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Anthony McGill has offered temporary accomodation at his Glasgow home to an amateur snooker player who is attempting to flee Ukraine.
Tetyana Volovelska, who is from the war-torn city of Kharkiv, has been trying to seek refuge ever since the Russian invasion of her home country back in February.
But despite her efforts, Volovelska - along with many others - have struggled to escape the devastating conflict which has now claimed almost 50,000 lives.
Incredibly, world No.13 snooker star McGill caught wind of Volovelska's efforts and issued a helping hand, offering to open up his home for her to live in.
"Tanya is a friend of mine and a snooker fan. What is going on in Ukraine is a nightmare, and terrible," he said.
"These people that are leaving have nowhere to go, and I said if you need somewhere to stay please use the spare bedroom - I am out practising or away at events most of the time anyway.
"It might be for six months or so, who knows. It is good to help people if you can, not everyone can do it but I have the facilities to help and it takes care of one problem for one person.
"I remember a little story about a man walking along a beach with lots of starfish washed up, they are all going to die, and he is throwing them back into the ocean one by one.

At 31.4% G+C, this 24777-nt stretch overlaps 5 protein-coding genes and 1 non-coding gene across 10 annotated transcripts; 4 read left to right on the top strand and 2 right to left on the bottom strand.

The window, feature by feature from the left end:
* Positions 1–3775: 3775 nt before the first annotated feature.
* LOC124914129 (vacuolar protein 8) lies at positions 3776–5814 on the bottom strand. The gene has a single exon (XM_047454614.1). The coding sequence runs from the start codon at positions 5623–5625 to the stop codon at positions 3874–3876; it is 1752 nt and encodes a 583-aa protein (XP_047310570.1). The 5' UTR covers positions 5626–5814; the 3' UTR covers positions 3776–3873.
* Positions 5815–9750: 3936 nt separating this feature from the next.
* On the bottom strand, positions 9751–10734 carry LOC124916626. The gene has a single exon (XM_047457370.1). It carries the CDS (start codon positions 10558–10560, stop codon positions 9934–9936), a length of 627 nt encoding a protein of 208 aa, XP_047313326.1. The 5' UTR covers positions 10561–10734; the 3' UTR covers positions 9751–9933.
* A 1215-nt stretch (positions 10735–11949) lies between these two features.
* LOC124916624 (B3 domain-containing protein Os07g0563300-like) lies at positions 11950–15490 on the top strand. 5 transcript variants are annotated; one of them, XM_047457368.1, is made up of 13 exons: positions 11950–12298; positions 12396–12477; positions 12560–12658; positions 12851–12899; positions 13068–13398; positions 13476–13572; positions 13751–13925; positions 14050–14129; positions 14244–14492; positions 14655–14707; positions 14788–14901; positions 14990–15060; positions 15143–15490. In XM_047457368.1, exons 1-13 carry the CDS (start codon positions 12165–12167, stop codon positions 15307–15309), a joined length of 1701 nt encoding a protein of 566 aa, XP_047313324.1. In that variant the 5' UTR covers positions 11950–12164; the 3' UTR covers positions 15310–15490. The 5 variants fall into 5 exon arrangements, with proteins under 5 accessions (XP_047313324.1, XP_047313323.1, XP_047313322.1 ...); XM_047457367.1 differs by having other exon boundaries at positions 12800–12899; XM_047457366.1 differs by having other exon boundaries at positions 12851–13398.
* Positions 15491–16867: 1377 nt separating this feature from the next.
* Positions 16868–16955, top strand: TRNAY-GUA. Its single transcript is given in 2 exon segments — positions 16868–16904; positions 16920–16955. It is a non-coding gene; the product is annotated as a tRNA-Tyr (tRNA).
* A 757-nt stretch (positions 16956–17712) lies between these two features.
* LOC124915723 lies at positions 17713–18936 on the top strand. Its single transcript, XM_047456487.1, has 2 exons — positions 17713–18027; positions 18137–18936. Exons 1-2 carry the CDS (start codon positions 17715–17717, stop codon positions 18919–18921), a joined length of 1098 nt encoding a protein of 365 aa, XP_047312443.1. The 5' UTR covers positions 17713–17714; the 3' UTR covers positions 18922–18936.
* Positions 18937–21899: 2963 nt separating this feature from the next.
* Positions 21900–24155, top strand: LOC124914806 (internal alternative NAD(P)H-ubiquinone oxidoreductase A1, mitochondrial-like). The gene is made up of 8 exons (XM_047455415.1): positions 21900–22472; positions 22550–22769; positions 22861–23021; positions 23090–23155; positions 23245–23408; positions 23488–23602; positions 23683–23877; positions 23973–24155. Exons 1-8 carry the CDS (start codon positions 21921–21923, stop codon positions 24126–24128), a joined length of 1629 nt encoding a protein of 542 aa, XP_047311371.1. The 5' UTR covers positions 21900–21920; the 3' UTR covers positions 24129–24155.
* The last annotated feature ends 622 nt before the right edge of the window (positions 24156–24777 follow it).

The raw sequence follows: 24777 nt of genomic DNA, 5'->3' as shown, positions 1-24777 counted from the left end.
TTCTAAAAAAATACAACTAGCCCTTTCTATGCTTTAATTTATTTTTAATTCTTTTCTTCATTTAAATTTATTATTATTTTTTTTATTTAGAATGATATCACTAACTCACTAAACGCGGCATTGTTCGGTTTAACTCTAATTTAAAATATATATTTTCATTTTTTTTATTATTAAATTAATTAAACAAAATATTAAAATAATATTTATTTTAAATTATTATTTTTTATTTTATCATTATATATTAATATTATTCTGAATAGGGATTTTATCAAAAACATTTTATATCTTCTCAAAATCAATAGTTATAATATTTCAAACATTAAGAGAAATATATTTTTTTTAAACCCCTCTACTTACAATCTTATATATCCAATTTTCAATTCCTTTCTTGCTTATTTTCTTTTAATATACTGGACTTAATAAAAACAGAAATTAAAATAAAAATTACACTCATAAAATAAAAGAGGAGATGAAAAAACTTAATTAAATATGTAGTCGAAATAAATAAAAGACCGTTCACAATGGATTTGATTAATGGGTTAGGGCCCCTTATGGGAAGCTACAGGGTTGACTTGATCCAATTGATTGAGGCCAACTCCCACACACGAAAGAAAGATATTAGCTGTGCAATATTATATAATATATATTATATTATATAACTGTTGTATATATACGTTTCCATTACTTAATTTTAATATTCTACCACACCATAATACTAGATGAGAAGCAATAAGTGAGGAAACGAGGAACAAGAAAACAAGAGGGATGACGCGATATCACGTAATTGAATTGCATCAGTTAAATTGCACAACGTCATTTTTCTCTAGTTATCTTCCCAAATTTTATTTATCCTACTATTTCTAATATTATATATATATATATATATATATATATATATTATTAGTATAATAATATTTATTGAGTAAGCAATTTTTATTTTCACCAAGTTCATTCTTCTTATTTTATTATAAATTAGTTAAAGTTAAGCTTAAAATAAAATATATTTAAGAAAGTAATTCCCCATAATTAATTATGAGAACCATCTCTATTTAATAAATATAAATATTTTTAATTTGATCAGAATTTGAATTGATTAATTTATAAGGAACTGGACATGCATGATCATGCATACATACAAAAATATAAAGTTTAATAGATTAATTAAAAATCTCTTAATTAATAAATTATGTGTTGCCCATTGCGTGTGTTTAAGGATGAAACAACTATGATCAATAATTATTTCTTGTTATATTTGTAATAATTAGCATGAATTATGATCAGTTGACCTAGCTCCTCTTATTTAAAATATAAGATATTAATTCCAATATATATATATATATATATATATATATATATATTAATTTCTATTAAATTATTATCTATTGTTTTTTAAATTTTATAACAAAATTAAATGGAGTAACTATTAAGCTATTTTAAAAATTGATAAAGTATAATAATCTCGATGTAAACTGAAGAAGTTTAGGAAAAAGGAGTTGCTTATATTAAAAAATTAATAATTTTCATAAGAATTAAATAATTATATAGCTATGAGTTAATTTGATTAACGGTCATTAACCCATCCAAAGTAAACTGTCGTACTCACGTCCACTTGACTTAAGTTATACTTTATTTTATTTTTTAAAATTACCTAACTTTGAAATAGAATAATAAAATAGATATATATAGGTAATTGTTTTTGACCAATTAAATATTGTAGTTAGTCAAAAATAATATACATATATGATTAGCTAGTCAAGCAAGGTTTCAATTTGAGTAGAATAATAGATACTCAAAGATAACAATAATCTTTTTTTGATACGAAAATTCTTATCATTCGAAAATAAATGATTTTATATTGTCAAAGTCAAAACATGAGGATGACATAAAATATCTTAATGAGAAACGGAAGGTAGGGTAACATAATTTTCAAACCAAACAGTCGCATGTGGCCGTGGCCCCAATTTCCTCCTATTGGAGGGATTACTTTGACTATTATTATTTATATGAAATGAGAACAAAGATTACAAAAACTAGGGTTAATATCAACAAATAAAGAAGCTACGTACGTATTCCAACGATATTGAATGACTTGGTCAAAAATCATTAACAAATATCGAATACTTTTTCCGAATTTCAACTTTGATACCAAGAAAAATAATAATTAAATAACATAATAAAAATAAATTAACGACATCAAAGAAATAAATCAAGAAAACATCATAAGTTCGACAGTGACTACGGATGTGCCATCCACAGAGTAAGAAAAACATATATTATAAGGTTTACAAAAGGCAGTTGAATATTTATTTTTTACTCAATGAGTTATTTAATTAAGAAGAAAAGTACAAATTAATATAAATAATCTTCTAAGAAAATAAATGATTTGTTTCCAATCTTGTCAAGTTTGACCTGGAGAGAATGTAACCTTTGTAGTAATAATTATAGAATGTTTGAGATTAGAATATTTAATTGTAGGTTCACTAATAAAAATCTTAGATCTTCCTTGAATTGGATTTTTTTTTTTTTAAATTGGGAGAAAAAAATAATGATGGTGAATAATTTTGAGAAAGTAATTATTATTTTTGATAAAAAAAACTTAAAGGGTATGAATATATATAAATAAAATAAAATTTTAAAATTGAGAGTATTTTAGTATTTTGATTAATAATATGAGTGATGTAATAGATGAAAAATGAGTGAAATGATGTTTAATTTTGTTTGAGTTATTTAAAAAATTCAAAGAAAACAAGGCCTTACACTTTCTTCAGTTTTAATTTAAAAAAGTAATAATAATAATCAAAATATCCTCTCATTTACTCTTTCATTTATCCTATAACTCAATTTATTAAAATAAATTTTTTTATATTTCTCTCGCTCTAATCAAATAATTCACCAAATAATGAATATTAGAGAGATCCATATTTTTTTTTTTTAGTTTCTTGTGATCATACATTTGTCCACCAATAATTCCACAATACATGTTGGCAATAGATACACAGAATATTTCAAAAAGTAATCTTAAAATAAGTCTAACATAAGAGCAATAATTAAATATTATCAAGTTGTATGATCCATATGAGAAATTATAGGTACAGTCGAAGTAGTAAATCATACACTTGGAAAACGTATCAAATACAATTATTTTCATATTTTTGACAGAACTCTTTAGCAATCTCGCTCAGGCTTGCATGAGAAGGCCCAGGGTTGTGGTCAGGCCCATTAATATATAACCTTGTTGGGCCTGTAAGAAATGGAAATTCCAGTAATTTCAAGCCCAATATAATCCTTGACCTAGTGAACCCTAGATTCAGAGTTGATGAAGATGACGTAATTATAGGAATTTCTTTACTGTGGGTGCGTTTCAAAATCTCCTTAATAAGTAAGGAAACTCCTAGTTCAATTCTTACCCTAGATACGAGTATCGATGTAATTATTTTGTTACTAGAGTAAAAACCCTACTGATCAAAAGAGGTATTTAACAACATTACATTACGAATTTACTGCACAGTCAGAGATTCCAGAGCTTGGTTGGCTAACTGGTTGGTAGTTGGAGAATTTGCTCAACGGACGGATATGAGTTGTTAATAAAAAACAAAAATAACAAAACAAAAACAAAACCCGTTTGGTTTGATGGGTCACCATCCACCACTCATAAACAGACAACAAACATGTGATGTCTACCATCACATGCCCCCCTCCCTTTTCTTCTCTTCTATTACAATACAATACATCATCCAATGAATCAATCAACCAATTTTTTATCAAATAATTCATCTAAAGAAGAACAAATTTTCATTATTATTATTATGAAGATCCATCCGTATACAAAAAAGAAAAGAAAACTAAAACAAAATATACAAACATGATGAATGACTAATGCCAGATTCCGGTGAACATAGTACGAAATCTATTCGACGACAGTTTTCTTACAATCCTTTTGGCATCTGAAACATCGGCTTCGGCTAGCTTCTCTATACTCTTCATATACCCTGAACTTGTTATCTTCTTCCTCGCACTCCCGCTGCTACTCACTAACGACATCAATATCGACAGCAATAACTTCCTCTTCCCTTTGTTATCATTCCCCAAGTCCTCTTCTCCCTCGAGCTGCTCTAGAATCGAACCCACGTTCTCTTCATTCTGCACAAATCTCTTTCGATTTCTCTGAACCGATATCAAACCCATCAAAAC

"Another man comes along and asks 'What are you doing, you can't make a difference, there are millions of them?' And the first guy replies 'Well, I made a difference to that one'.
"You do your bit, I don't want anything for it. I'd like to think if there was a war in Scotland and Glasgow and I was desperate to go somewhere, I'd appreciate the help.
"I signed up for the 'Homes for Ukraine' thing but I'm not even sure if I had to, or how it works. But she did her bit. She is from Kharkiv which is right on the eastern side getting bombed.
"Her dad is 76 and drove the full length of Ukraine to escape. It is terrible, and there are a lot of people helping out strangers. But the process to help is a joke, no one answers phones.
"It doesn't seem as if the people in charge in Britain, the authorities, really care even if the people do."
What an absolute legend.
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